In total, he sang three songs off the mysterious new album that is apparently coming out at some unknown point in the future. I’m not sure if what he sang were the official lyrics or creative concert lyrics, though I’m hoping for the latter (especially because at one point he sang about having his new guitar and being live in concert – in general, I still say he spends far too much time singing about the fact that he is singing. He needs a lyricist to partner with; nothing could be plainer). The new “Dirty (愛的得體)” had the random “I’m not gay” statement (which coming after “W-H-Y” makes you feel like he might be stressing this a little too much) and didn’t really impress me all that much. The other new song – “I have absolutely no reason to pay any attention to you (我完全沒有任何理由理你)” I actually rather liked the sound of, though again the lyrics seemed pretty atrocious (and at one point oddly misogynistic, though I’m sorta hoping I heard that part wrong so I’m not going to say much more about it until the lyrics come out officially). These songs also featured his random American dancers (who apparently may or may not have worked with someone famous in the US at some point in the past), and gave that part of the concert the feel of being an adolescent male fantasy writ large: he’s a superhero and a rock star, and he’s surrounded by dancing women dressed in what could pass for lingerie and stockings. Riiight. He made a statement about how his music won’t always be so childish or innocent, that everything changes and he’s been trying a lot of new things. Personally, I don’t mind at all if his songs invoke more adult topics or language (he’s not 22 anymore), but the execution matters. It’ll be interesting to see how it all looks on the new album.
Another bit of theatrics came in with the song “Beside the Plum Tree (在梅邊),” which I almost thought he’d declare too steeped in hip hop to sing at his “rock” concert. But he half-sang, half-rapped through a guitar-heavy version, then pulled off this odd kilt-like thing that had appeared on this section of the concert’s fancy pants, put on dark glasses and prepared for the infamous rap that closes the song. This time, he did it methodically, rhythmically, in time with the back-up singers, while climbing into a box that appeared on stage. At the end of the song, he crouched down in the box and the dancers closed the lid; they reopened it a second later and he was gone. Magic! Then, seconds later there he was – but at the top of the scaffolding on stage right, standing on a platform high above the stage and starting in on “Heroes of the Earth.” Ah, so that wasn’t him rapping. I’m not sure when they switched him for a body double, except that it had to be at the end of the song and before the rap started; though his voice was clear on the rap, he must have been doing it from back stage while getting into this lofty position, while the stand-in mouthed the words. From there, he stayed with the “chinked-out” theme long enough to sing “Moon and Sun in my Heart (心中的日月).”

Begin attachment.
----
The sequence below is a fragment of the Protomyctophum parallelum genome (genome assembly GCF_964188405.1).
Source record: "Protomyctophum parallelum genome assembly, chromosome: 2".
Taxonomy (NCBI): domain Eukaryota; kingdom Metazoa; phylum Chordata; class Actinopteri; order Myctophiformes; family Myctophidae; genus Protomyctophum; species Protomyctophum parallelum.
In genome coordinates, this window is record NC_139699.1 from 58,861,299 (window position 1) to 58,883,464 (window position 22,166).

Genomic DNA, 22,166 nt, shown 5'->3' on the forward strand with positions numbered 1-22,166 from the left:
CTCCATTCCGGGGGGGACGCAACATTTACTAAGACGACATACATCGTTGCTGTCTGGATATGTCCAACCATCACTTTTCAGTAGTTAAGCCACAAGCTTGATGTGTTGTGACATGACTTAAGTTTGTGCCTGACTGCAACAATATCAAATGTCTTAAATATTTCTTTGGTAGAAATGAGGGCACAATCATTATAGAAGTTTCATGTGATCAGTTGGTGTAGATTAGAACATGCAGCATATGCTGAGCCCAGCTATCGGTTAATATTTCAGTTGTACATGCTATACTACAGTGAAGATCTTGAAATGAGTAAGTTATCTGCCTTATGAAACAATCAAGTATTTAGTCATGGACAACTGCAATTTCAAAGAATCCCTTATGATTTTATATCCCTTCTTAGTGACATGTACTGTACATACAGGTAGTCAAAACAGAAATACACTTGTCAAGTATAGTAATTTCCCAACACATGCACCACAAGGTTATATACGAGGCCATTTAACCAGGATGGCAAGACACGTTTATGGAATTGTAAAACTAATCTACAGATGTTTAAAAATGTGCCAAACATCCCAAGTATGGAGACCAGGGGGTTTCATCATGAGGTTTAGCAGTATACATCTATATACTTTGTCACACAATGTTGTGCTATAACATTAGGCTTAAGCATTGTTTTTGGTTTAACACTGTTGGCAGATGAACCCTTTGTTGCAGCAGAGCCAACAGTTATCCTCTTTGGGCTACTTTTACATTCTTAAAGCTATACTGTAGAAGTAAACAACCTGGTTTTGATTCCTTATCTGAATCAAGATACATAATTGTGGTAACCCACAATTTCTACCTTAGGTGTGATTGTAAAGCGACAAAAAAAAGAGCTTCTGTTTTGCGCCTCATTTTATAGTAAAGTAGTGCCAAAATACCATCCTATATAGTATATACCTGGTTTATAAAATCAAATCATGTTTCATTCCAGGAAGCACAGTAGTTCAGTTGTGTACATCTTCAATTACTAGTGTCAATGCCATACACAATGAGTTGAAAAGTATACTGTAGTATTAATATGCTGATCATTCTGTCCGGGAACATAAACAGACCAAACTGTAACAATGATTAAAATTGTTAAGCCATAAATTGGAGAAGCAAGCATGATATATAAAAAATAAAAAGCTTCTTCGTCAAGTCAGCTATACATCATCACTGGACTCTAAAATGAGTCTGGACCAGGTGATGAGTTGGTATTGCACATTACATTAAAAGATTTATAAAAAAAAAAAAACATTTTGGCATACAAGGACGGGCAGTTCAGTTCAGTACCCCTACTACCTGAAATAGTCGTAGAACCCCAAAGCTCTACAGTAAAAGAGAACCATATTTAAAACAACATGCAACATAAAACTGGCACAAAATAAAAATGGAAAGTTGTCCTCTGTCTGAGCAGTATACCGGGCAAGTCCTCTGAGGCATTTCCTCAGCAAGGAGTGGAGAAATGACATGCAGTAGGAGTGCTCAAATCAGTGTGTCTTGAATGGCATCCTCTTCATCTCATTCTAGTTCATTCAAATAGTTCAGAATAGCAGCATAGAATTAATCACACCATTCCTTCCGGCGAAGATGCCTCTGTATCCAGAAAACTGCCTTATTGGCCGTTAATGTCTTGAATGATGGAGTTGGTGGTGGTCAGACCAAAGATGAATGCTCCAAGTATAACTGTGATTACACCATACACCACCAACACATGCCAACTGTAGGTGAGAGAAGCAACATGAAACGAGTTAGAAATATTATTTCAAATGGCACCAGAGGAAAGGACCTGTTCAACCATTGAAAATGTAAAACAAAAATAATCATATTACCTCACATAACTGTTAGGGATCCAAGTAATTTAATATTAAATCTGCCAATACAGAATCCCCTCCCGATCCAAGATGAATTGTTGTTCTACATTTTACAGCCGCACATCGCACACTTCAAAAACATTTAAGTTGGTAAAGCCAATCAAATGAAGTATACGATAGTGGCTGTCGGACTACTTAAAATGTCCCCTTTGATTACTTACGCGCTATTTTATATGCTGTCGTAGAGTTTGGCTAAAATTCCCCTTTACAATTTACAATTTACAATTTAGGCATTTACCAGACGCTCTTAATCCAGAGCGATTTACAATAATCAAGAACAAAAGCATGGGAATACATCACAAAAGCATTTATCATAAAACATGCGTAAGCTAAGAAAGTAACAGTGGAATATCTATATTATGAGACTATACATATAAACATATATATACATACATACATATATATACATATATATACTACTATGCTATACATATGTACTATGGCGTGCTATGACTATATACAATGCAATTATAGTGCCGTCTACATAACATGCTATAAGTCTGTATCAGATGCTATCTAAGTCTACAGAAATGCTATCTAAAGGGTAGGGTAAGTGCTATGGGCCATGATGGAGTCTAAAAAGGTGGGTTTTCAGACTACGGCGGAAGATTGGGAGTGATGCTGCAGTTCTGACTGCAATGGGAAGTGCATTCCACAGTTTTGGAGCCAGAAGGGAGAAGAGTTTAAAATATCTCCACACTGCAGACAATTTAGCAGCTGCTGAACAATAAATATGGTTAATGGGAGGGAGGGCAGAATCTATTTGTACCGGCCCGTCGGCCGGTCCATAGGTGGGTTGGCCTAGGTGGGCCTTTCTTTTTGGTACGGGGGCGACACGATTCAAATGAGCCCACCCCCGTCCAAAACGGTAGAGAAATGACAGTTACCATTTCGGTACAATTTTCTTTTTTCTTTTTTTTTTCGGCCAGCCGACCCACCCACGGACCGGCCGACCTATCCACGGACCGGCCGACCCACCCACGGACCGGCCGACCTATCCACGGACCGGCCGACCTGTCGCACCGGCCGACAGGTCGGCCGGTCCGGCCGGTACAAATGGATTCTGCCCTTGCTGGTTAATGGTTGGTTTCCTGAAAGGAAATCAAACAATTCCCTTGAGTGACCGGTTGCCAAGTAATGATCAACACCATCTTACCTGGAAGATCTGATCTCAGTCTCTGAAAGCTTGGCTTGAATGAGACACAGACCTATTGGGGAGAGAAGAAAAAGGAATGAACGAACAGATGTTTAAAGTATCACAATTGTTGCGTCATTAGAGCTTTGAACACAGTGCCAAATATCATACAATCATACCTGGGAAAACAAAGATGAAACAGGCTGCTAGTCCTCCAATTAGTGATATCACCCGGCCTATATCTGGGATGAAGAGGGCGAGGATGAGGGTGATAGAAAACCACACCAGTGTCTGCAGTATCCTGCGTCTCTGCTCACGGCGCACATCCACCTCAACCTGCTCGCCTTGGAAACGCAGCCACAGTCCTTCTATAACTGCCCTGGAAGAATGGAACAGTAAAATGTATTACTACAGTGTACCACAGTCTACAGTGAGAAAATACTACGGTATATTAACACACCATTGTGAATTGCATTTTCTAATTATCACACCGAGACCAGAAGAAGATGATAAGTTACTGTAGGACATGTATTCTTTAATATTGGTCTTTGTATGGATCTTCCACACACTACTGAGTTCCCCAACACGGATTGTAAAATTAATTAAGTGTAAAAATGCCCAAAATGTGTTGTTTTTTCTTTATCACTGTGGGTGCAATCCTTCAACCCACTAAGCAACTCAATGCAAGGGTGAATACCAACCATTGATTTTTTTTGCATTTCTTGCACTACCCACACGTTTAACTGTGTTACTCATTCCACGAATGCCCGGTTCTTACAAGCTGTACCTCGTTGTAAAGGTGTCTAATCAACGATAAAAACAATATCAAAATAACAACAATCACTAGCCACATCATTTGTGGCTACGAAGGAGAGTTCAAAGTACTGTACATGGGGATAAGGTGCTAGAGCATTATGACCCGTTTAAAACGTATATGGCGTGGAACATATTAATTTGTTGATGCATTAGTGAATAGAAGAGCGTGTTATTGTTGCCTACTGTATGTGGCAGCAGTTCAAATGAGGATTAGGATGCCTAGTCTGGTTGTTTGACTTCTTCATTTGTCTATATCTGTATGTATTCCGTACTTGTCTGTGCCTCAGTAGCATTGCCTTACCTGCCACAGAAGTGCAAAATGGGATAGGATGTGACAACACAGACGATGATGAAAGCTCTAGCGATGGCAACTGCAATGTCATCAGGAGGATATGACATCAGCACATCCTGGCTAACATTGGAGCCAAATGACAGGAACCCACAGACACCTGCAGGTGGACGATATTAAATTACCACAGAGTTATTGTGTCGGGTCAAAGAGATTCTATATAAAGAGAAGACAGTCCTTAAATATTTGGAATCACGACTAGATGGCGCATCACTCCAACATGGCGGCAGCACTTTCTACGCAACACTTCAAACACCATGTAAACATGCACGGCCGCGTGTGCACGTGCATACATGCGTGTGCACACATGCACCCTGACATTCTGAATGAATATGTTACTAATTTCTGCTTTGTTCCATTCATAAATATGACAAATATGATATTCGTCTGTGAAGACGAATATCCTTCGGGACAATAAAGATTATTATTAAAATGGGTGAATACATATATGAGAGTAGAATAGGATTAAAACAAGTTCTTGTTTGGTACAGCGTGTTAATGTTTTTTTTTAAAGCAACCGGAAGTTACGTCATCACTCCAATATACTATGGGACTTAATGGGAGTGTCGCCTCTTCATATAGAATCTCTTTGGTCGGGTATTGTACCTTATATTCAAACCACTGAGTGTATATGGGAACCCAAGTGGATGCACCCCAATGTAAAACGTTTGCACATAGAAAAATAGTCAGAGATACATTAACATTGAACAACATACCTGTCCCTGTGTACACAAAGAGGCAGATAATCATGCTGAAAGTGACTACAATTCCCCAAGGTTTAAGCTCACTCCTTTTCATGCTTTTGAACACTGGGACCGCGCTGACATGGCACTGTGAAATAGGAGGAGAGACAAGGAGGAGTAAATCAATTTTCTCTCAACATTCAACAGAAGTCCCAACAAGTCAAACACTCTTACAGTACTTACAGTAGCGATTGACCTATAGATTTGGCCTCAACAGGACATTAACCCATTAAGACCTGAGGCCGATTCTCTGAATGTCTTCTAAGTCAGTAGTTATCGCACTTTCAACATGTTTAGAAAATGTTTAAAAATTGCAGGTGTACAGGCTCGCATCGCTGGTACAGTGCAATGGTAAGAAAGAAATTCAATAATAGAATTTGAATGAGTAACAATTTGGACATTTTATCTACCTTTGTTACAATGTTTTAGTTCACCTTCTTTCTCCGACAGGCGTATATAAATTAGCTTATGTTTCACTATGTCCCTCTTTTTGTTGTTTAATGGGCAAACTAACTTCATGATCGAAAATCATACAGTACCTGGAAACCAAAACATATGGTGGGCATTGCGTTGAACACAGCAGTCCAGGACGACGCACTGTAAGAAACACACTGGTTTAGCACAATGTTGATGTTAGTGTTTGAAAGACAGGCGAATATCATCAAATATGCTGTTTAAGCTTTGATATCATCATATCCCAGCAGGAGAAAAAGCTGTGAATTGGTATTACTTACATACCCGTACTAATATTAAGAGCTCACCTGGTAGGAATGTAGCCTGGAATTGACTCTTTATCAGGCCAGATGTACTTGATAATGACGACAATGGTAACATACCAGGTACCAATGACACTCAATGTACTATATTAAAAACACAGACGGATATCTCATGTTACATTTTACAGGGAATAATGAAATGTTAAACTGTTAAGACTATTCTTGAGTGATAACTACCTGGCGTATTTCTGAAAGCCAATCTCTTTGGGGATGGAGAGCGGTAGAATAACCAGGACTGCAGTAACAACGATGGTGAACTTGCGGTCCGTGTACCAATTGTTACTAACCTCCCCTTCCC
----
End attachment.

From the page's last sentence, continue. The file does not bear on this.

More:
That song closed the concert, though of course there were immediate calls for an encore which brought him back in his shiny pants. He did a piano version of “Open Up Your Heart (放開你的心)” that I really loved, sang “Kiss Goodbye,” and thanked all his sponsors and concert organizers. (Amusingly, A-OK also showed up on stage bearing flowers for him, which also seemed not-so-punk to me.) I can’t remember if there was another song in the encore, but it closed with a reprise of “What’s with Rock and Roll?” My heart sank a little, as all the good work the concert had done in getting that song out of my head was undone with the first chorus of “what’s wrong with me… wro-o-ong with mee….” (I know what’s wrong with me after that, but…) Oh well, there’s nothing much that can be done about it.
So, beyond all that – and we are quickly arriving at the “there’s nothing left to say” part (we’re also quickly arriving at my train station, at which point I have to stop writing about Leehom and go do a bunch of work to make up for taking the weekend off) – I would just like to say that I loved that the big screens put up subtitles of the song lyrics so that I could sing along even when I didn’t know all the words. It also made it easier to tell when Leehom flubbed a lyric – he didn’t make many mistakes – usually it was just subbing a different word with a similar meaning or transposing a phrase. He did get a bit far from the mike while singing “One and Only,” though, and missed a cue to come in trying to get back in time, grinning all the while. Hee, hee. He said at the end that he’d really relaxed into the concert and managed to shake off the “biggest concert of the tour” nerves, which was readily apparent to the observant attendee (he is also not nearly so relaxed and natural in addressing the crowd as Qingfeng – you get the sense that he’s much more comfortable with public singing than public speaking). But even when nervous, Leehom is a force to be reckoned with. He delivered big time on Saturday in Shanghai, and I’m already looking forward to my next chance to see him perform, as Music Man or anything else he chooses to be.